This was a book where I kept saying “I never knew…” – later, Ginny finds herself in England, flying for the Air Transport Auxiliary, the US having been considerably more reluctant to use the skills of their female pilots. But there are some deeply personal stories too – there’s a gentle love story, but also her friendship and flying partnership with native Hawaiian friend Lili, and the moment of sheer madness that changed both their lives.

The present day story has a strong focus on the issues surrounding disability – its perceived limitations, the associated frustrations, the possibilities that still exist with the courage to grasp them – and that theme is nicely mirrored in both story lines, and particularly sensitively handled. I think I should mention too that there’s a sporting theme to the present day story, which isn’t often a personal favourite – Robyn is an accomplished hurdler, and Ashleigh was an equally driven cyclist before her life saw dramatic changes – but it works very well in the context of the women’s personal stories.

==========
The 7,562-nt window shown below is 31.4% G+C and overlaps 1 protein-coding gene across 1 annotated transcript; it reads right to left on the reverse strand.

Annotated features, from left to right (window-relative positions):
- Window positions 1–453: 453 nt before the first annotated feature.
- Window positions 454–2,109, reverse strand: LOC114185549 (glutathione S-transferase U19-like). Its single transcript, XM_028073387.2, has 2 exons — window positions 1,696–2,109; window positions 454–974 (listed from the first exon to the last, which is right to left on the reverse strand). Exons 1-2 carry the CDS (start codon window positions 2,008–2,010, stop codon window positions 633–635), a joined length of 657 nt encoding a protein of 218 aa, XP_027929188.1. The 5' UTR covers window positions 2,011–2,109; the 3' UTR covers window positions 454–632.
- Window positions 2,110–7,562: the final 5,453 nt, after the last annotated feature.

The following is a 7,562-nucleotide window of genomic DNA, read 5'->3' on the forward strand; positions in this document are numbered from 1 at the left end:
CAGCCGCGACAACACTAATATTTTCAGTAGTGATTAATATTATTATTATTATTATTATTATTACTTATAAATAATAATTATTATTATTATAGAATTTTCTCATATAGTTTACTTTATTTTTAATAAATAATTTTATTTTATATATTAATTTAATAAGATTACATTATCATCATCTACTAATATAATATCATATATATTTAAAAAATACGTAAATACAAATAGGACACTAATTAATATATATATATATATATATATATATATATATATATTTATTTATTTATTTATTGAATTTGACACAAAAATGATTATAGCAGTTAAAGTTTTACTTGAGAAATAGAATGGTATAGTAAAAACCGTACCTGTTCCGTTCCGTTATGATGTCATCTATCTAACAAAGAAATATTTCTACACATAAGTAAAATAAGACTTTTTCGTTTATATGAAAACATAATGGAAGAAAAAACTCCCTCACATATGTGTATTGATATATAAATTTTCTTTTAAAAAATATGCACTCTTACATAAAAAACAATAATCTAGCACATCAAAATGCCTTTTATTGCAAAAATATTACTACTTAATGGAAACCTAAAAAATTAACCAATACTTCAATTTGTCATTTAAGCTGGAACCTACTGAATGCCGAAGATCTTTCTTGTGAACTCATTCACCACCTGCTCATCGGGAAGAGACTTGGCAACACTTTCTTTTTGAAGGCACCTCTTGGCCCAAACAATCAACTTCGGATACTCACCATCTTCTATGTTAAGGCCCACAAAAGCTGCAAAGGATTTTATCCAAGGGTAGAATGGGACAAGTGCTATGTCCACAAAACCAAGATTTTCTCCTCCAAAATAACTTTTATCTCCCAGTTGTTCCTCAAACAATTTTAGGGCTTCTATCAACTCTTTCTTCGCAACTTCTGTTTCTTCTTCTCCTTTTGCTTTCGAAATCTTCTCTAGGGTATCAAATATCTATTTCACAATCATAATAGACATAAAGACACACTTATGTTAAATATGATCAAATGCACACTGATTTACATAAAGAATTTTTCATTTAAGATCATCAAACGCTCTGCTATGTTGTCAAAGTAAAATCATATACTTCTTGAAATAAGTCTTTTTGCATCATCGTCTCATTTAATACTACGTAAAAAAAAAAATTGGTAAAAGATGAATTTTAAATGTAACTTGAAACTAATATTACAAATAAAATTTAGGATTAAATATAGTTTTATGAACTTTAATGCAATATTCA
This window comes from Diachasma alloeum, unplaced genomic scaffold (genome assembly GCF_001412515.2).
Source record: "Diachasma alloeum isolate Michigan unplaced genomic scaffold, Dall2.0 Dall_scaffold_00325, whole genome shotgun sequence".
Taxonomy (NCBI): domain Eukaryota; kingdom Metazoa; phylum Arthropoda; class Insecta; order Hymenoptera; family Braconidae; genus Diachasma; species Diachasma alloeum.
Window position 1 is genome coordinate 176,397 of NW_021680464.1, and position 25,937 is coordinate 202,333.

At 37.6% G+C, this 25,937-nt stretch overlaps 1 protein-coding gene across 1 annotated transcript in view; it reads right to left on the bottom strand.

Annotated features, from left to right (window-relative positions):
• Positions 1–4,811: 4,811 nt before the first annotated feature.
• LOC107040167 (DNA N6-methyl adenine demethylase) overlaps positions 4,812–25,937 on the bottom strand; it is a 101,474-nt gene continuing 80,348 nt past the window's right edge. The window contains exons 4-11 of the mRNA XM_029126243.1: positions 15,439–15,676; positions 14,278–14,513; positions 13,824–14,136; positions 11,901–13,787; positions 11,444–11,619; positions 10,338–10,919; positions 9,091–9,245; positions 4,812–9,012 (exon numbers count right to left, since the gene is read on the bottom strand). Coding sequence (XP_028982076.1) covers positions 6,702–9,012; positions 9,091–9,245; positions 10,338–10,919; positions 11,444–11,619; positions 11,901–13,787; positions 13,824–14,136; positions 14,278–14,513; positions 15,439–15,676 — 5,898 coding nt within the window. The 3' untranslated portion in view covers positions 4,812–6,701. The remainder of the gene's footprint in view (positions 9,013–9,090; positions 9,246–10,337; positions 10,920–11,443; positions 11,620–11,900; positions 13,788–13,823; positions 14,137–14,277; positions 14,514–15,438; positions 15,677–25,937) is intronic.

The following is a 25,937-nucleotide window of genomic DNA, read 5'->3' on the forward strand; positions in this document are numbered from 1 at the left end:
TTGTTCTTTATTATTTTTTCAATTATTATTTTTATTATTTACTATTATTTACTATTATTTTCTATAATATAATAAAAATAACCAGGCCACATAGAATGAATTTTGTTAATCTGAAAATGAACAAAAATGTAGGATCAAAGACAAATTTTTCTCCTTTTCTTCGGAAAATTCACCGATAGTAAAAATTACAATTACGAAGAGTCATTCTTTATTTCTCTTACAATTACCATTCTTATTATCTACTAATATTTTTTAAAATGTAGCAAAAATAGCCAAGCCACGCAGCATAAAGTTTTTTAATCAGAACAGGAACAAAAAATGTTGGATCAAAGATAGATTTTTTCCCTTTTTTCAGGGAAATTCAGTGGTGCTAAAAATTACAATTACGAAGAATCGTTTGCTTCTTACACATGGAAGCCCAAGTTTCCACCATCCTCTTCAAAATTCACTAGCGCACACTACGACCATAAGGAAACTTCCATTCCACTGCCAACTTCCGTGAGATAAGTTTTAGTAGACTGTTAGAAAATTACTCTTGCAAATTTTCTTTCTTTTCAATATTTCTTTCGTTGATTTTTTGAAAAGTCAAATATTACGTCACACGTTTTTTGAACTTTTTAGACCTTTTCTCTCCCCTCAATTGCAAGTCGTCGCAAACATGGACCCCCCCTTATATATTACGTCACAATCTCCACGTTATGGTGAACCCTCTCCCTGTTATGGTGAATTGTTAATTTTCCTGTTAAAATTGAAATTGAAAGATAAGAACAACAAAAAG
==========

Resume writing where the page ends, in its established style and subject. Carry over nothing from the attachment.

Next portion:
The characters in this book are particularly strong – I really enjoyed Ginny’s voice in the letters she left behind and the memories of her granddaughters, and her strong personality certainly drives the unfolding of the wartime story with a particularly strong emotional touch. The relationship between Robyn and Ashleigh is extremely well-drawn too – at first edgy and uncomfortable, but strengthening as the story progresses. The writing really is quite excellent, and the story-telling particularly compelling – I was entirely transported to the locations and dramatic events of the wartime story, but felt no wrench at all when returning to the lives of the sisters as their quest continued. And, as always, I really enjoyed the notes at the book’s end where the author sets out the detail of her research – quite fascinating, and lots more “I never knew…” moments, particularly the detailed history of female pilots and about the failures of intelligence to predict the approach of the attack.